Israel Aerospace Industries (IAI) unveiled for the first time on Sunday its new fleet of drones, which it says will change the face of modern warfare.
Some of the drones have been sold to foreign militaries (though IAI would not name them), and the IDF is interested in purchasing the so-called “suicide drones,” a company executive said.
The cost of the IAI product, which has been named Rotem, a Hebrew acronym for “attack and suicide drone,” can run tens of thousands of dollars.
The aircraft can hover over a spot designated by soldiers on tablet computers and under their command attack a target with grenades. A soldier can carry up to two such drones on his back.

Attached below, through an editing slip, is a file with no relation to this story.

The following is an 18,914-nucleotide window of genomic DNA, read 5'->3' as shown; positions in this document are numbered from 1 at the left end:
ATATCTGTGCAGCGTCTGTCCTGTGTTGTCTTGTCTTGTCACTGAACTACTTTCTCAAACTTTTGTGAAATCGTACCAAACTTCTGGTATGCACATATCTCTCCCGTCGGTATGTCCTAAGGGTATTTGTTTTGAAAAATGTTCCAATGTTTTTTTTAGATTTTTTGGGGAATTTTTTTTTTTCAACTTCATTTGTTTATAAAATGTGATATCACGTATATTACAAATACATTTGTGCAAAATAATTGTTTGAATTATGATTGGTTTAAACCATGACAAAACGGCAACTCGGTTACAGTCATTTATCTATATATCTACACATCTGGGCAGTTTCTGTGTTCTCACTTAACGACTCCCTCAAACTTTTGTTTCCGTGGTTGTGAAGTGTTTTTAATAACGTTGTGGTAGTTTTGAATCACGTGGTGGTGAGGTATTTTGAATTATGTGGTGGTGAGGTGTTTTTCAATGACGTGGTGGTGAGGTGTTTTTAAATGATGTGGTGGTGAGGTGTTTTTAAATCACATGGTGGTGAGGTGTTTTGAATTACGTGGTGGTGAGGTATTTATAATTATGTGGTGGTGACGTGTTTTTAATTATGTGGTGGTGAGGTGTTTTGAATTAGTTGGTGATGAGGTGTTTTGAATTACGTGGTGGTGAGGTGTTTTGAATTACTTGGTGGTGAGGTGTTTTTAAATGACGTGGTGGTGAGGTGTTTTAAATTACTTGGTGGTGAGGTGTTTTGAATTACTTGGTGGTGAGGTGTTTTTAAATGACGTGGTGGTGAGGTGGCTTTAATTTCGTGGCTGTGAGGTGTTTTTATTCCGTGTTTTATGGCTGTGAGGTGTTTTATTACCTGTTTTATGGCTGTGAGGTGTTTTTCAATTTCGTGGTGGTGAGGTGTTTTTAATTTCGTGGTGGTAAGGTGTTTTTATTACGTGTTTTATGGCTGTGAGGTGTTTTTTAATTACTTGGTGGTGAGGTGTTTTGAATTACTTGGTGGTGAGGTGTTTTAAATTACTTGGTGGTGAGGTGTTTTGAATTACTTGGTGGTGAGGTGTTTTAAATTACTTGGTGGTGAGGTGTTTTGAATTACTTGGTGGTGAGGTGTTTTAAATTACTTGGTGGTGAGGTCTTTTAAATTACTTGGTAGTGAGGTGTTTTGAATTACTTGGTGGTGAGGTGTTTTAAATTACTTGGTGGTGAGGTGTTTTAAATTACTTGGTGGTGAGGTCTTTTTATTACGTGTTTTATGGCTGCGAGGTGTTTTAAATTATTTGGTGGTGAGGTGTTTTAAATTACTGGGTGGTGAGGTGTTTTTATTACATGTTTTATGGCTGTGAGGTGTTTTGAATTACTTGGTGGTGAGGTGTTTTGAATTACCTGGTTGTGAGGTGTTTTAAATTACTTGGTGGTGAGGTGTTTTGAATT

The drone can also carry cameras which soldiers can use to designate an automatic flight path. The aircraft can then be returned by pressing a “back” button.
The IAI presented several kamikaze aircraft to reporters during a tour on Sunday. Among the models presented were the Harpy and the Harop, each a cross between an aircraft and missile which can fly at high speeds.
“The aircraft sees its target, homes in on it and also destroys it,” the executive said. He declined to comment on recent reports that the Azeri army used the Harop to attack an Armenian convoy during fighting in the separatist enclave of Nagorno-Karabakh.
The Harop is an unmanned kamikaze aircraft that various reports say is in use in India, Israel and Azerbaijan. It can carry 15 to 33 pounds of explosives and can hover in the air for up to seven hours. If the aircraft has not attacked a target, it can land on a net and be used in the future. Hundreds of Harop and older Harpy models have been sold around the world, the executive said.